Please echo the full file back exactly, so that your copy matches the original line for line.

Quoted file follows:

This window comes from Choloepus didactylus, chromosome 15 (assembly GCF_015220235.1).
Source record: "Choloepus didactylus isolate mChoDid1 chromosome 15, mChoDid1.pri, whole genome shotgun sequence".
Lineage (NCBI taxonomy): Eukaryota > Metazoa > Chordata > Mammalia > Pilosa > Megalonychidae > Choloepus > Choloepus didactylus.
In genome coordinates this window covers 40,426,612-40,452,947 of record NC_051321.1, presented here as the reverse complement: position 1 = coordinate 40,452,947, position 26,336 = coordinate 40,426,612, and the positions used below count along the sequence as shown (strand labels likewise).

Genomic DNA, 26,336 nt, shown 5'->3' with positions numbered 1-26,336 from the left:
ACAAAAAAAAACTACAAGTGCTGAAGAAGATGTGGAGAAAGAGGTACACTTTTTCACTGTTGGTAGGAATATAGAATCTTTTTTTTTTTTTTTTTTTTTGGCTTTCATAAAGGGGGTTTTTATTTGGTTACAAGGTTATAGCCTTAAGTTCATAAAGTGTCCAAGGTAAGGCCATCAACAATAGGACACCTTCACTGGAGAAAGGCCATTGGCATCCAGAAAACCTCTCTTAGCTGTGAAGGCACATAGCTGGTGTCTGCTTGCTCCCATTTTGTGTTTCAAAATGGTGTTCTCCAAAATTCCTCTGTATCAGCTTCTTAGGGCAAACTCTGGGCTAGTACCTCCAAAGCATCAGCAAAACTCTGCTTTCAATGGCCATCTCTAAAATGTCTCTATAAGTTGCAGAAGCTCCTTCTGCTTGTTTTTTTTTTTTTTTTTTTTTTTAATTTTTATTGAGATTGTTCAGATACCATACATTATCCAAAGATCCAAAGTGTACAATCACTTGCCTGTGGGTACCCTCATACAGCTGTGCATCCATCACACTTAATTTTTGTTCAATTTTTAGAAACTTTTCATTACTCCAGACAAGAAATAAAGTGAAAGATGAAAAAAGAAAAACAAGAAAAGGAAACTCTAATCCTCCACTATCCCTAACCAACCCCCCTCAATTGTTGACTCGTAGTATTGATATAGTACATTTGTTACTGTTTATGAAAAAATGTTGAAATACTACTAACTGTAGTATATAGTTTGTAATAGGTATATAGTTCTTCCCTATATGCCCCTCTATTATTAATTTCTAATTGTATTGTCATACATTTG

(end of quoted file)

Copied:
This window comes from Choloepus didactylus, chromosome 15 (assembly GCF_015220235.1).
Source record: "Choloepus didactylus isolate mChoDid1 chromosome 15, mChoDid1.pri, whole genome shotgun sequence".
Lineage (NCBI taxonomy): Eukaryota > Metazoa > Chordata > Mammalia > Pilosa > Megalonychidae > Choloepus > Choloepus didactylus.
In genome coordinates this window covers 40,426,612-40,452,947 of record NC_051321.1, presented here as the reverse complement: position 1 = coordinate 40,452,947, position 26,336 = coordinate 40,426,612, and the positions used below count along the sequence as shown (strand labels likewise).

Genomic DNA, 26,336 nt, shown 5'->3' with positions numbered 1-26,336 from the left:
ACAAAAAAAAACTACAAGTGCTGAAGAAGATGTGGAGAAAGAGGTACACTTTTTCACTGTTGGTAGGAATATAGAATCTTTTTTTTTTTTTTTTTTTTTGGCTTTCATAAAGGGGGTTTTTATTTGGTTACAAGGTTATAGCCTTAAGTTCATAAAGTGTCCAAGGTAAGGCCATCAACAATAGGACACCTTCACTGGAGAAAGGCCATTGGCATCCAGAAAACCTCTCTTAGCTGTGAAGGCACATAGCTGGTGTCTGCTTGCTCCCATTTTGTGTTTCAAAATGGTGTTCTCCAAAATTCCTCTGTATCAGCTTCTTAGGGCAAACTCTGGGCTAGTACCTCCAAAGCATCAGCAAAACTCTGCTTTCAATGGCCATCTCTAAAATGTCTCTATAAGTTGCAGAAGCTCCTTCTGCTTGTTTTTTTTTTTTTTTTTTTTTTTAATTTTTATTGAGATTGTTCAGATACCATACATTATCCAAAGATCCAAAGTGTACAATCACTTGCCTGTGGGTACCCTCATACAGCTGTGCATCCATCACACTTAATTTTTGTTCAATTTTTAGAAACTTTTCATTACTCCAGACAAGAAATAAAGTGAAAGATGAAAAAAGAAAAACAAGAAAAGGAAACTCTAATCCTCCACTATCCCTAACCAACCCCCCTCAATTGTTGACTCGTAGTATTGATATAGTACATTTGTTACTGTTTATGAAAAAATGTTGAAATACTACTAACTGTAGTATATAGTTTGTAATAGGTATATAGTTCTTCCCTATATGCCCCTCTATTATTAATTTCTAATTGTATTGTCATACATTTG